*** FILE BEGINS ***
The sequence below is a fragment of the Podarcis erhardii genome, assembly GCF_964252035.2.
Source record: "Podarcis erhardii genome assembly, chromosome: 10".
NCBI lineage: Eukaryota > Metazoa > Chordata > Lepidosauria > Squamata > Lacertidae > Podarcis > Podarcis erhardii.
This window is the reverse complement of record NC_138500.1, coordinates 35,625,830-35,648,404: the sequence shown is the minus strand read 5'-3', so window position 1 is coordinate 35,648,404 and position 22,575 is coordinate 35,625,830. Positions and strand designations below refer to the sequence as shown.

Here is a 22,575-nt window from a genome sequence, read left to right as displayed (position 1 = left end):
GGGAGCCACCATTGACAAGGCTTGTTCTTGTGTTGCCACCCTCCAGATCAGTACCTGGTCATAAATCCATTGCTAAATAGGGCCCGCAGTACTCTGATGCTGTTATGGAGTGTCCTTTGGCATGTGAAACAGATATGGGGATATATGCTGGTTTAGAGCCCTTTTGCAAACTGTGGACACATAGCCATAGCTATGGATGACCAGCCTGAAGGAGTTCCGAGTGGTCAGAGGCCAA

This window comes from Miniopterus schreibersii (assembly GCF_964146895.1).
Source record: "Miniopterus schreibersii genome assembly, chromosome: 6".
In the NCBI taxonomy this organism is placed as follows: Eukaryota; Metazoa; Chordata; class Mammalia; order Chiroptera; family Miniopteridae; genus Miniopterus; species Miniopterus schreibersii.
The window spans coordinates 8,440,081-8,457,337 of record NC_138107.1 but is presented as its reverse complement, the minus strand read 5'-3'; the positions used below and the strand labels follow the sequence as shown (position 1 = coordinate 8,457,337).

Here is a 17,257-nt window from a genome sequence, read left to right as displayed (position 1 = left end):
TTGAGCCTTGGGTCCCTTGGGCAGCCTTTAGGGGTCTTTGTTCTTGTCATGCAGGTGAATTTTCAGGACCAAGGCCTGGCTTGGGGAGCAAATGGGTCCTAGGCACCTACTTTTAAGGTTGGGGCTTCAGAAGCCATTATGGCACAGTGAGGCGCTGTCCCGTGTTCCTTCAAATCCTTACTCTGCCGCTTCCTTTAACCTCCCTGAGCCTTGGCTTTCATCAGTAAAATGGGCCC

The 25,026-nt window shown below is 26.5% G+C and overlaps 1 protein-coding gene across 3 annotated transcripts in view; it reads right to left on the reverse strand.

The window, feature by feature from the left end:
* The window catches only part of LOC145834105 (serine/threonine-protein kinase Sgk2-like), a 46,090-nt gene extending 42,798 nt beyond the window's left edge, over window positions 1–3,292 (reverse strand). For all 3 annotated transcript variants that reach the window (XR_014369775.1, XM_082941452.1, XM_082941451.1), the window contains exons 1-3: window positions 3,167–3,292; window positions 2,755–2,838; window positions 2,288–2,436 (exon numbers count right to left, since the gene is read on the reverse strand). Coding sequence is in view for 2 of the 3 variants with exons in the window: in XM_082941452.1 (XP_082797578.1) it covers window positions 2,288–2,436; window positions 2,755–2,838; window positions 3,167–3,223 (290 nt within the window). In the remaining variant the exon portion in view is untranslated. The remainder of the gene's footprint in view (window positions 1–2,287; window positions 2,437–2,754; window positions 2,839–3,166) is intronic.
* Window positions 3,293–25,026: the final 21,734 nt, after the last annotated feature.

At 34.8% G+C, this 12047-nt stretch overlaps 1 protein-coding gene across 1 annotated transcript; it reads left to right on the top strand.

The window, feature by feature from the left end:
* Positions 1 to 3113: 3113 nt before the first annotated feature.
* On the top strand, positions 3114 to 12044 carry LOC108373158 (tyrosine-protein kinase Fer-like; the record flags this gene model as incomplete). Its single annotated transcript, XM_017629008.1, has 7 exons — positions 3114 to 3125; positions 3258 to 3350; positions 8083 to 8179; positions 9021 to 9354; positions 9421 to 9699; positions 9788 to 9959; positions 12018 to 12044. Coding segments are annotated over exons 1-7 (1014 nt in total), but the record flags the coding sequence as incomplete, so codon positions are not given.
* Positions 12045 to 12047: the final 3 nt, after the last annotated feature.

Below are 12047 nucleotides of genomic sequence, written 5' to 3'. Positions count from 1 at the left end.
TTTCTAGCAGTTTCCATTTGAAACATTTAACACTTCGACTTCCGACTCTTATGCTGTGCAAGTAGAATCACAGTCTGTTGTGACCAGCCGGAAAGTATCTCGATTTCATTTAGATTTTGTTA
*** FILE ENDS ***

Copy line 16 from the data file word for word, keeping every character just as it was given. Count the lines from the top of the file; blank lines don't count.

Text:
* Window positions 3,293–25,026: the final 21,734 nt, after the last annotated feature.